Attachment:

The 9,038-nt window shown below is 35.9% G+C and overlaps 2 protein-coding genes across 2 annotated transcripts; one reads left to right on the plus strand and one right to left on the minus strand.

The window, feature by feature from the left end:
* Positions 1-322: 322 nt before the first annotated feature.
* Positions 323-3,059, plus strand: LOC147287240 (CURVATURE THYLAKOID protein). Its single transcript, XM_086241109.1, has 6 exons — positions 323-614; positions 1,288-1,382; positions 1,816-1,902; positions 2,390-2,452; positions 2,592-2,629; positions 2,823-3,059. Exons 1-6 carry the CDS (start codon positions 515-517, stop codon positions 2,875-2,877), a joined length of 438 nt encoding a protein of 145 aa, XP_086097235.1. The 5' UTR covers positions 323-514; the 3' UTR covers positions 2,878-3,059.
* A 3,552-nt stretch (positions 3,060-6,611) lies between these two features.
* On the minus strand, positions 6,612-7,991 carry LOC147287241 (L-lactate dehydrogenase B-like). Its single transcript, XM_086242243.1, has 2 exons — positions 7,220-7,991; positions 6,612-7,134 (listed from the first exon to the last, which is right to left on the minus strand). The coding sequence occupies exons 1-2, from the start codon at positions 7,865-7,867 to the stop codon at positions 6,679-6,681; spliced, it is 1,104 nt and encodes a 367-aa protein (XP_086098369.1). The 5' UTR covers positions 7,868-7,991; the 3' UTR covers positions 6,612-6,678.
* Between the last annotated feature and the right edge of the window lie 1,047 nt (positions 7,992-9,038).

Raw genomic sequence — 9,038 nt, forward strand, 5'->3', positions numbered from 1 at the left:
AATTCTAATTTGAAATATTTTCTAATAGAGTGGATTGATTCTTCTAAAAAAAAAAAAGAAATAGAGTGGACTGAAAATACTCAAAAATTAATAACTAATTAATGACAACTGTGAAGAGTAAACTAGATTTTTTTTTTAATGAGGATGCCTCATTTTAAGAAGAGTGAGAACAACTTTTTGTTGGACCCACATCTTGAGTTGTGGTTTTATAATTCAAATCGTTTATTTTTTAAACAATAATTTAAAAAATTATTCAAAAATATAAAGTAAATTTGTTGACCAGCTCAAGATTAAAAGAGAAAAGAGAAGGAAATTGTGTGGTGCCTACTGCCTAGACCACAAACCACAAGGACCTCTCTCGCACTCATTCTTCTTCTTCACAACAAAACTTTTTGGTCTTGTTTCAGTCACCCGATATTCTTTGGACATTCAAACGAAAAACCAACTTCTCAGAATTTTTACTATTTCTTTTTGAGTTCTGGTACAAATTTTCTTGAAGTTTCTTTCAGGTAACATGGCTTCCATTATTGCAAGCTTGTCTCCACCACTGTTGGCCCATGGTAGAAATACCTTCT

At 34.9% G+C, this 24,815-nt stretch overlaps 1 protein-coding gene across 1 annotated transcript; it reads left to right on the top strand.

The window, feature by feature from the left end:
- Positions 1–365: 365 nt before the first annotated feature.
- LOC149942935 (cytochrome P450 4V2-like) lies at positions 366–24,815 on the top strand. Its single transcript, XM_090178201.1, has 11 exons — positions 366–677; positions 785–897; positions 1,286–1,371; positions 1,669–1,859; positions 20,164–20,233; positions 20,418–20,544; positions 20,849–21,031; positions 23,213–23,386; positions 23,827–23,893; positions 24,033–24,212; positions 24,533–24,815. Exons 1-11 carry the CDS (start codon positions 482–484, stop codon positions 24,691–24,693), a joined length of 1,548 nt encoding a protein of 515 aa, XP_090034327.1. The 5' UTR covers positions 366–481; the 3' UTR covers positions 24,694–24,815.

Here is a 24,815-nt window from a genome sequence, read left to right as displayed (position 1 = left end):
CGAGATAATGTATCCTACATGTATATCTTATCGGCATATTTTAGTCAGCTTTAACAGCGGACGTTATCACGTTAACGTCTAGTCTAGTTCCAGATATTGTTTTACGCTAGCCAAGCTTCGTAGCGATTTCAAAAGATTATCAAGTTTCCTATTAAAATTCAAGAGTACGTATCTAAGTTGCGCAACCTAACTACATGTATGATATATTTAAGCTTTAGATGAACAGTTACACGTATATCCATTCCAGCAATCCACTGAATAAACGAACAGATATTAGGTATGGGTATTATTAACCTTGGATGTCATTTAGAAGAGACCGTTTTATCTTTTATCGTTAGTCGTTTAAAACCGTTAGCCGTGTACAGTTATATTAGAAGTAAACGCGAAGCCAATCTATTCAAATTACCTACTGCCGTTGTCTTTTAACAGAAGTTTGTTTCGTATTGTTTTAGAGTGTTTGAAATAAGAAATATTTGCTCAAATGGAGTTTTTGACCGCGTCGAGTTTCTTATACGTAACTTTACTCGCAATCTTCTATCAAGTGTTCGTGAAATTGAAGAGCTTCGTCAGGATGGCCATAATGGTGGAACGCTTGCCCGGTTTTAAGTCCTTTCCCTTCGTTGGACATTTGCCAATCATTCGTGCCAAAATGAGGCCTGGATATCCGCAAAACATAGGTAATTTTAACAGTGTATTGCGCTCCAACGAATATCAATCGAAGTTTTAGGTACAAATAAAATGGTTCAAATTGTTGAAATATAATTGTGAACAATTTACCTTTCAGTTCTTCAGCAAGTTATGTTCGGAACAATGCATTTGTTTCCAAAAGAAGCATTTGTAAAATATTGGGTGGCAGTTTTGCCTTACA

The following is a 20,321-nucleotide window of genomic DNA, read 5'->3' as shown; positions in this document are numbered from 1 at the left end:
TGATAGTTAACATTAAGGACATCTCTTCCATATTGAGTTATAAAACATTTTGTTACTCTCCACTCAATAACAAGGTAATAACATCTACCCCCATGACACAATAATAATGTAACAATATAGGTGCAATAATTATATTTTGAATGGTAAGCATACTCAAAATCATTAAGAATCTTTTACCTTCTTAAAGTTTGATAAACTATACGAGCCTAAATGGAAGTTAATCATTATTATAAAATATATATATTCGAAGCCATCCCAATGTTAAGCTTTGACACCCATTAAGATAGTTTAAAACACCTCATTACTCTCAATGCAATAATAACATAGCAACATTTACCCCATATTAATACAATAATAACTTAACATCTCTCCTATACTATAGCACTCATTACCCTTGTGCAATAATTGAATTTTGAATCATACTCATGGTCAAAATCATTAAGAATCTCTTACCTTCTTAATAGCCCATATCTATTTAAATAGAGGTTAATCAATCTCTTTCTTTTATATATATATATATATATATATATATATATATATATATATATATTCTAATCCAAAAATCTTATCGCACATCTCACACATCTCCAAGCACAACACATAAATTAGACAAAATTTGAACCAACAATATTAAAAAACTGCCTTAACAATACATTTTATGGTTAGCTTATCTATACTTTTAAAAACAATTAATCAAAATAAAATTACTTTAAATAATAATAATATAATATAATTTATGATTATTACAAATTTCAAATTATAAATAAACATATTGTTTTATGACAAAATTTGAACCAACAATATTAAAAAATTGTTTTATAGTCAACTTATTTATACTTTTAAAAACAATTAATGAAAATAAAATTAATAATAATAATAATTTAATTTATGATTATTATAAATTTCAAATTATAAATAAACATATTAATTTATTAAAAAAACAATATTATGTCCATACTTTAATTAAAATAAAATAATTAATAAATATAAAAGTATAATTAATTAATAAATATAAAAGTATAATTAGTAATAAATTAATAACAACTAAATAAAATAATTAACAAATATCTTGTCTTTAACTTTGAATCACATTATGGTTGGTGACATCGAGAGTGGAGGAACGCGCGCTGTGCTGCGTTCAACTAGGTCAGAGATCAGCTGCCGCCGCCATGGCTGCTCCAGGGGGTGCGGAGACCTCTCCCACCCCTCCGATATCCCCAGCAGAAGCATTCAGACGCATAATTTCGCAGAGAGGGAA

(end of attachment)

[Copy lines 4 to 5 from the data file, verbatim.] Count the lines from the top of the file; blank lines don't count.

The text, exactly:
* Positions 323-3,059, plus strand: LOC147287240 (CURVATURE THYLAKOID protein). Its single transcript, XM_086241109.1, has 6 exons — positions 323-614; positions 1,288-1,382; positions 1,816-1,902; positions 2,390-2,452; positions 2,592-2,629; positions 2,823-3,059. Exons 1-6 carry the CDS (start codon positions 515-517, stop codon positions 2,875-2,877), a joined length of 438 nt encoding a protein of 145 aa, XP_086097235.1. The 5' UTR covers positions 323-514; the 3' UTR covers positions 2,878-3,059.
* A 3,552-nt stretch (positions 3,060-6,611) lies between these two features.